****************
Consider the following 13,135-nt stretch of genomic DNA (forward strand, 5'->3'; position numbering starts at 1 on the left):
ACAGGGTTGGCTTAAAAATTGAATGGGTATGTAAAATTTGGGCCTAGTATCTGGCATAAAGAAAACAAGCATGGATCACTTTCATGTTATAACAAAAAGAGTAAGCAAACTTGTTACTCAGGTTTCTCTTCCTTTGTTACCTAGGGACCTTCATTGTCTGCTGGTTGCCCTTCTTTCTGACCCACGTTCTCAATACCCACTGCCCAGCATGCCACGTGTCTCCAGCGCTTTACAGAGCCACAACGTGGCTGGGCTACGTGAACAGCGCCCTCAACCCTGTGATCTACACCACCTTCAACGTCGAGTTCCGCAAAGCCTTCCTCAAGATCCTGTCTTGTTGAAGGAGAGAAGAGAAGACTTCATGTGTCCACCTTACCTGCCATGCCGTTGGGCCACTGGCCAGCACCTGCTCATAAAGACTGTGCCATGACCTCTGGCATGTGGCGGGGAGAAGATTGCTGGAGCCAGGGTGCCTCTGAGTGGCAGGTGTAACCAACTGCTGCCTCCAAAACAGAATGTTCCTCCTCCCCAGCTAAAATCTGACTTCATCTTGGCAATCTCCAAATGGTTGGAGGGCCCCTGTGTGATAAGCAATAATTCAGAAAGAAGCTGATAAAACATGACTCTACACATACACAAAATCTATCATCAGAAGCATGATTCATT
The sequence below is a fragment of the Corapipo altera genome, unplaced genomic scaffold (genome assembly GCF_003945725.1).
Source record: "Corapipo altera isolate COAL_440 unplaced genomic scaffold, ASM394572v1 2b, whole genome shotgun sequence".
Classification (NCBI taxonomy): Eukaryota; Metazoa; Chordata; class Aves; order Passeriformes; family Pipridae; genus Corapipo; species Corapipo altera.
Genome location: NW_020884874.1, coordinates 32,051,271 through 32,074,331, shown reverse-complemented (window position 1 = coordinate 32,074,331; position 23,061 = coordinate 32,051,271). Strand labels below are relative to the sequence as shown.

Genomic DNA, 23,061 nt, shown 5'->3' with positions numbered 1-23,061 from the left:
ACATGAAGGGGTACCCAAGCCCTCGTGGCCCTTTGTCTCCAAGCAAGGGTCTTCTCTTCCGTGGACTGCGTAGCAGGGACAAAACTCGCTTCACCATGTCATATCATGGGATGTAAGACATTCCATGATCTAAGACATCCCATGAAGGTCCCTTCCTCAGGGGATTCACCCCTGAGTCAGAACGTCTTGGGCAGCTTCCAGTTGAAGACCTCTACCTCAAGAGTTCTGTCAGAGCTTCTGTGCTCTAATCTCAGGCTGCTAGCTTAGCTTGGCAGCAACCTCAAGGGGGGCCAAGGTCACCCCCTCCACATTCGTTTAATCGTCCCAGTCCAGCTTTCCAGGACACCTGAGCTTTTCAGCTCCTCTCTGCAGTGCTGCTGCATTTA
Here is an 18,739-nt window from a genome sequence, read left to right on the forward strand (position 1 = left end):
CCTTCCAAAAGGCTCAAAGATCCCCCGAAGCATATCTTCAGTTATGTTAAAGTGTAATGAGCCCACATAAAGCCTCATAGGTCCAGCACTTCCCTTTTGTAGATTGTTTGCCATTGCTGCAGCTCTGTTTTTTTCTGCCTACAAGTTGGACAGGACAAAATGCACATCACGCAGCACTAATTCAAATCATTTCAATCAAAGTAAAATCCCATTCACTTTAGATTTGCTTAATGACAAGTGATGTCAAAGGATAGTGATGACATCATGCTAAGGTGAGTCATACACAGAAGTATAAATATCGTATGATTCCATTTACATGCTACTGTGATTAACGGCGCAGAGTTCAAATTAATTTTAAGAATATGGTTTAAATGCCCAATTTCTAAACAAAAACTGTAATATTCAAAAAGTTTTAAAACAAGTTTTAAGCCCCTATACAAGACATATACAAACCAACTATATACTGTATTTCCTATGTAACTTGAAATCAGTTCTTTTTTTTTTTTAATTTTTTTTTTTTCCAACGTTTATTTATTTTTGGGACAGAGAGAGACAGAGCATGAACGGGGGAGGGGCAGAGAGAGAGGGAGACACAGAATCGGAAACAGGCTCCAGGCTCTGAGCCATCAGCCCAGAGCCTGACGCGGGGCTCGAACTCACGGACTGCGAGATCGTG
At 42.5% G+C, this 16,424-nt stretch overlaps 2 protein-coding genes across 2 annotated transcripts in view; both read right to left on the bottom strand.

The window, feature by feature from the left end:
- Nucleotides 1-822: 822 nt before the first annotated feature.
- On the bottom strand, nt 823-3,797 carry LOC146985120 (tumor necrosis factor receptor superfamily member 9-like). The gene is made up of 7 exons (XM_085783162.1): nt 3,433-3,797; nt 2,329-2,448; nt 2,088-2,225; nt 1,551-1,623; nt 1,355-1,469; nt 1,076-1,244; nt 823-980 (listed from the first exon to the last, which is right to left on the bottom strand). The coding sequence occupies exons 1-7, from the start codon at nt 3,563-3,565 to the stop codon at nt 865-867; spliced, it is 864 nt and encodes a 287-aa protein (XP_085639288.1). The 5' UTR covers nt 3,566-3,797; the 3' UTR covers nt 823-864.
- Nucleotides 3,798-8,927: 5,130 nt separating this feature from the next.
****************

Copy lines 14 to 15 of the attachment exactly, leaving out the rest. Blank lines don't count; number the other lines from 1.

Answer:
- On the bottom strand, nt 823-3,797 carry LOC146985120 (tumor necrosis factor receptor superfamily member 9-like). The gene is made up of 7 exons (XM_085783162.1): nt 3,433-3,797; nt 2,329-2,448; nt 2,088-2,225; nt 1,551-1,623; nt 1,355-1,469; nt 1,076-1,244; nt 823-980 (listed from the first exon to the last, which is right to left on the bottom strand). The coding sequence occupies exons 1-7, from the start codon at nt 3,563-3,565 to the stop codon at nt 865-867; spliced, it is 864 nt and encodes a 287-aa protein (XP_085639288.1). The 5' UTR covers nt 3,566-3,797; the 3' UTR covers nt 823-864.
- Nucleotides 3,798-8,927: 5,130 nt separating this feature from the next.